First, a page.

Tuesday, January 18, 2011

Week 2 "Library/bookstore visit"

"Visit a library or a bookstore before this week’s class. Make note of your observations for your blog postings and be prepared to discuss further in class."
I'm not sure excatly what I was supposed to be observing, but I did notice a few things that I would like to write about here. If I am completely off course, let me know. I read the “Teenagers Talking about Reading and Libraries” studies right before I went. 
Perhaps lead on by the study, I mostly noticed how some books are displayed and categorized in bookstores. And I have to say, most "big"/commercial bookstores are the same. Perhaps I don't know better, but marketing seems to be the reasoning behind categorizing the sections of books, not that it is a bad thing, mind you. But sometimes marketing doesn't make much sense. I always remember from my Children's Literature class from my undergraduate English degree. Most of the "children's books" that we studied were too complex for the marketed 8-12 year old range. Why were they marketed as children's literature? Because their protagonists were children. Lyra from Pullman's His Dark Materials Trilogy is 12, and I’ve never encountered the books for that trilogy outside of the children’s department. If I had read that trilogy when I was 12, the “real world” religious context would have been lost on me. I read them two years ago for the first time and they blew my mind.  
In one of the “big” bookstores, I asked an employee what guidelines are used to categorize books. All I got was a “head-office says so” type of mumble. I wanted to say that I wasn't done questioning him, but a tiny part of my brain knows that it is inappropriate to torment other human beings, for my personal amusement or for my academic blogging.  I was hoping that he would have offered to get the manager for me, but it never came up and he shuffled away.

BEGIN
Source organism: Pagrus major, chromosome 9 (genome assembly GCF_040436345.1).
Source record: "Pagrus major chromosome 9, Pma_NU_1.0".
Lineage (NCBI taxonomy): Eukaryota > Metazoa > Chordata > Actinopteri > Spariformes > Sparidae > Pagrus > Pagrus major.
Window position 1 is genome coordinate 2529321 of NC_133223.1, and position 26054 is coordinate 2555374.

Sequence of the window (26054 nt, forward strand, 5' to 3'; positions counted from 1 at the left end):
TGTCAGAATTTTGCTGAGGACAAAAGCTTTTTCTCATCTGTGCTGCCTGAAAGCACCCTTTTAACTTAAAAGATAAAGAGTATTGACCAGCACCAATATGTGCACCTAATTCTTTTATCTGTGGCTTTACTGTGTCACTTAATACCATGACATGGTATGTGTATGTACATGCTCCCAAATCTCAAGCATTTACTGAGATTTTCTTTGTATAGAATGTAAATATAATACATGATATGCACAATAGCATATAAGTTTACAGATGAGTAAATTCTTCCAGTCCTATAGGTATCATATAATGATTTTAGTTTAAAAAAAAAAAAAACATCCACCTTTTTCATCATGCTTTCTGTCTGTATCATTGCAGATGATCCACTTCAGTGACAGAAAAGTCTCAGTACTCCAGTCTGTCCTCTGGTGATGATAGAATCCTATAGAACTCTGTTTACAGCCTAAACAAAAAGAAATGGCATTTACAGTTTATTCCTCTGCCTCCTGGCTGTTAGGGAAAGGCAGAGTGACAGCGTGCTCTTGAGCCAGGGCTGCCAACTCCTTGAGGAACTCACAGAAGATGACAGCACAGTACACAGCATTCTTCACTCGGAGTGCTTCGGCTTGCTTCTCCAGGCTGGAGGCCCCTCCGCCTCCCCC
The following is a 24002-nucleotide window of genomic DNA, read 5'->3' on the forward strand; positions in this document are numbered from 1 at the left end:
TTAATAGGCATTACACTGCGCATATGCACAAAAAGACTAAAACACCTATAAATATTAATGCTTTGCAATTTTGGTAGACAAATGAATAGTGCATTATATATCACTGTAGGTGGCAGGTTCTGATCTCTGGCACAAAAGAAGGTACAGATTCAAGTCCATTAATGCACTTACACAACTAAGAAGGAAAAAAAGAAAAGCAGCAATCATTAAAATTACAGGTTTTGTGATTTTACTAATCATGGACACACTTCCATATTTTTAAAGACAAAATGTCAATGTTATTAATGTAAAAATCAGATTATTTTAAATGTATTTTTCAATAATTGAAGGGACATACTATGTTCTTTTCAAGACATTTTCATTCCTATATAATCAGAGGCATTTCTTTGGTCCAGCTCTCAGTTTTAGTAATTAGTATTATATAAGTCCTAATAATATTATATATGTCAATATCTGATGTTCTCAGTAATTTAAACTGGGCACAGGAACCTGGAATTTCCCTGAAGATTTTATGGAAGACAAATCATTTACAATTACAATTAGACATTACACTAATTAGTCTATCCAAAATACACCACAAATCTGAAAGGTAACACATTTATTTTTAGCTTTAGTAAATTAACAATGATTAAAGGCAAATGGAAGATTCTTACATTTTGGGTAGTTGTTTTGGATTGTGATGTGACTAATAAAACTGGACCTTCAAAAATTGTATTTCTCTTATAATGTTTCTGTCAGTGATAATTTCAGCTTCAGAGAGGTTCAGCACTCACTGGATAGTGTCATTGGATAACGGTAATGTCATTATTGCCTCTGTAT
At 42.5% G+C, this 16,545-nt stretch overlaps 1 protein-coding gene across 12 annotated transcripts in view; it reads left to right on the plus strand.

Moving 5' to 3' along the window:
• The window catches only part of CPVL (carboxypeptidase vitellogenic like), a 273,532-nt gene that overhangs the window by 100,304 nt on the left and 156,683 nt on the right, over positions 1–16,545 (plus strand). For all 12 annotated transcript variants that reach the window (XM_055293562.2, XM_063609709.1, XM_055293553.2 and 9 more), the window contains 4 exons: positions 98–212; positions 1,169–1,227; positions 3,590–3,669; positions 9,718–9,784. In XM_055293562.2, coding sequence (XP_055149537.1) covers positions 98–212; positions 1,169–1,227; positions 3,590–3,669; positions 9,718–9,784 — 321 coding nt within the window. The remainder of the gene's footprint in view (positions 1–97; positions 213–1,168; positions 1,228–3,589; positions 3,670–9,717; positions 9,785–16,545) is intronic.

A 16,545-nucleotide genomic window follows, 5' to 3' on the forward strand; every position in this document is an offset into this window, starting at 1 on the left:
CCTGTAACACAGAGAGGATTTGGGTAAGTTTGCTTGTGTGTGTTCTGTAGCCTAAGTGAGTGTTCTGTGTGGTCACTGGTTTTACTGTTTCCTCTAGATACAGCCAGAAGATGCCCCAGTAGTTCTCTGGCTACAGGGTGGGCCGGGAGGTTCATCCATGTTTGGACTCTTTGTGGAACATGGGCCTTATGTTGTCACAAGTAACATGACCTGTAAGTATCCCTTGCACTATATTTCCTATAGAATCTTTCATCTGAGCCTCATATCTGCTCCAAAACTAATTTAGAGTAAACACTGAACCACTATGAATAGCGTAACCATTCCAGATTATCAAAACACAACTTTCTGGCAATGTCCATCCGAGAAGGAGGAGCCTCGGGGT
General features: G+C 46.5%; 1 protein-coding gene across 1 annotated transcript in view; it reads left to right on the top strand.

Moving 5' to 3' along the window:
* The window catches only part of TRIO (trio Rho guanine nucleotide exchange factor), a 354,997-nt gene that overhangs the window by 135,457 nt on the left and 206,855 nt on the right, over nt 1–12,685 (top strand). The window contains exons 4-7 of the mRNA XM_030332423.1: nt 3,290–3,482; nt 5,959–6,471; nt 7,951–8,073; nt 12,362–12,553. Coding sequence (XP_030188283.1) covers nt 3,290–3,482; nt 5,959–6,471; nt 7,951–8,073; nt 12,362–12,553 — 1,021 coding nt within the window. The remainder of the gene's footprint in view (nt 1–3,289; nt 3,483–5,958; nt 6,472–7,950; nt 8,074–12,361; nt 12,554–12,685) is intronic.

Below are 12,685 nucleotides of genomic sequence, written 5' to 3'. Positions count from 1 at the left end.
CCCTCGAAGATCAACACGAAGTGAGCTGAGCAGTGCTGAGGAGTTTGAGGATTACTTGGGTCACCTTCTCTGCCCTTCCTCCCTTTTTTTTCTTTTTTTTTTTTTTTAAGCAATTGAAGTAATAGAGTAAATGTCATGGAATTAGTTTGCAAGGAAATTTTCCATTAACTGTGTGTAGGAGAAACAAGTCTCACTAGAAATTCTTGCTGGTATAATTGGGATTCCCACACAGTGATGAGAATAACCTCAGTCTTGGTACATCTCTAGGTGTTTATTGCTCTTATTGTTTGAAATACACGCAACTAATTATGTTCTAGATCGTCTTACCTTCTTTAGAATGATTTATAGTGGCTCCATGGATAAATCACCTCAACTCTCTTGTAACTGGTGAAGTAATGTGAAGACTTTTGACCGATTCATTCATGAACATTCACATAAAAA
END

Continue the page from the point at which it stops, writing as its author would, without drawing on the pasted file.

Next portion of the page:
I noticed in used bookstores they had different ways of organizing and categorizing books. Sometimes they seem to be in some semblance of alphabetical order. I have, in the past, been in really unorganized used bookstores where books were just piled up on the shelves. Nothing really stood out today as being fantastically categorized or abnormally bad. For used books they must have to use their own subjective judgement. In “big” bookstores, I would like to know how much of their own judgement is involved in categorizing their books. I tried to get my little sister some books one Christmas when she was 8, and the bookstore in the city I was living in, a “big” bookstore, had what I considered to be baby books section, then a “12 year to-” ( I can’t recall what the age went to). But where does she fall into? I bought her two books, one was “too hard” (perfectly fine) and the other, Coraline by Neil Gaiman, which she liked.

1 comment:

  1. I agree with you completely. It kind of makes you wonder how people either decide to organize or not organize books for readers. There were plenty of books when I was younger that I had read, and once re-reading them this summer in particular I was shocked with the true underlying statement of the book and its context. An example when I read Catcher in the Rye and then re-read it again, noticing a lot more that I had never really gotten.